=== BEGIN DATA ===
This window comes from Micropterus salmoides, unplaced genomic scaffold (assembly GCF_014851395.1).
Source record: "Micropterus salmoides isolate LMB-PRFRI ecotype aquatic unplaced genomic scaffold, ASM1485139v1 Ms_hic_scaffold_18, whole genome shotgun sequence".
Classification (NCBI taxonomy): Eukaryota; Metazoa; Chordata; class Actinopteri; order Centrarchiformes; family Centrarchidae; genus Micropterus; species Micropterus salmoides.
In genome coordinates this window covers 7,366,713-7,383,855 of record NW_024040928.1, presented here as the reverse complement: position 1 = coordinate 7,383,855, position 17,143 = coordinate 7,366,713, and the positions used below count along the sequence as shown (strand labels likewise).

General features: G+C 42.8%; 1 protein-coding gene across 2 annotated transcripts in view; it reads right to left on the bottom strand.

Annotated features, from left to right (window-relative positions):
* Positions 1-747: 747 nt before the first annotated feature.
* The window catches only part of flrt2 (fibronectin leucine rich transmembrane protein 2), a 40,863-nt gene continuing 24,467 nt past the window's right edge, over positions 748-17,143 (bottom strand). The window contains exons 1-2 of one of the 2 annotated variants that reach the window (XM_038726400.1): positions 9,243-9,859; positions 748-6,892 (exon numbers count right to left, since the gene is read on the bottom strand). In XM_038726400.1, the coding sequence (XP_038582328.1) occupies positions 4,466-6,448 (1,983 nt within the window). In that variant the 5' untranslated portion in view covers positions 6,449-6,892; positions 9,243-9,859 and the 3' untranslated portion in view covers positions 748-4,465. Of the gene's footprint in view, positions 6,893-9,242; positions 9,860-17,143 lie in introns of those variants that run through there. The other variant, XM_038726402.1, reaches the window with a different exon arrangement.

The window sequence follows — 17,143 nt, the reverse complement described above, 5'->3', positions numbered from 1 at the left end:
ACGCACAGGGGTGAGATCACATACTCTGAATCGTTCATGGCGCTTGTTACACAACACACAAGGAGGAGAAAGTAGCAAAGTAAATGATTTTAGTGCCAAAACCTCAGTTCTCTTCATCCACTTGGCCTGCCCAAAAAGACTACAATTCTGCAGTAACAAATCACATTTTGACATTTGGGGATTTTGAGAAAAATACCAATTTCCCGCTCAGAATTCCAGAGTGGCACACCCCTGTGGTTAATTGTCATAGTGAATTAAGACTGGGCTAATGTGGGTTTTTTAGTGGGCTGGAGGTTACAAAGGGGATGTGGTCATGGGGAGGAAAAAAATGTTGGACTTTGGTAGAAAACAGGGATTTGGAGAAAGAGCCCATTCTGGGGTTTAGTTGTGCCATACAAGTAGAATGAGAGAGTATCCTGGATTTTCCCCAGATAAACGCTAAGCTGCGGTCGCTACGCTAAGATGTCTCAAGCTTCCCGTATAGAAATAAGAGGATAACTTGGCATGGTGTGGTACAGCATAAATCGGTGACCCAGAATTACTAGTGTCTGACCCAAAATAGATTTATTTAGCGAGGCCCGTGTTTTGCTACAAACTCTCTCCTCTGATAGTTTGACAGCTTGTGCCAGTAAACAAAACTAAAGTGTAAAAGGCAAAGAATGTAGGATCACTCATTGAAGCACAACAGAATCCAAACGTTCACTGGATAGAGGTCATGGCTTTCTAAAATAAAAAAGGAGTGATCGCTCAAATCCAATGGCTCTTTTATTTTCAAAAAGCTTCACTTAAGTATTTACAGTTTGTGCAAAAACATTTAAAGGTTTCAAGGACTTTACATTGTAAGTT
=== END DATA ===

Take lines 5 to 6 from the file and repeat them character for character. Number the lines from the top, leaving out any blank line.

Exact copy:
General features: G+C 42.8%; 1 protein-coding gene across 2 annotated transcripts in view; it reads right to left on the bottom strand.

Annotated features, from left to right (window-relative positions):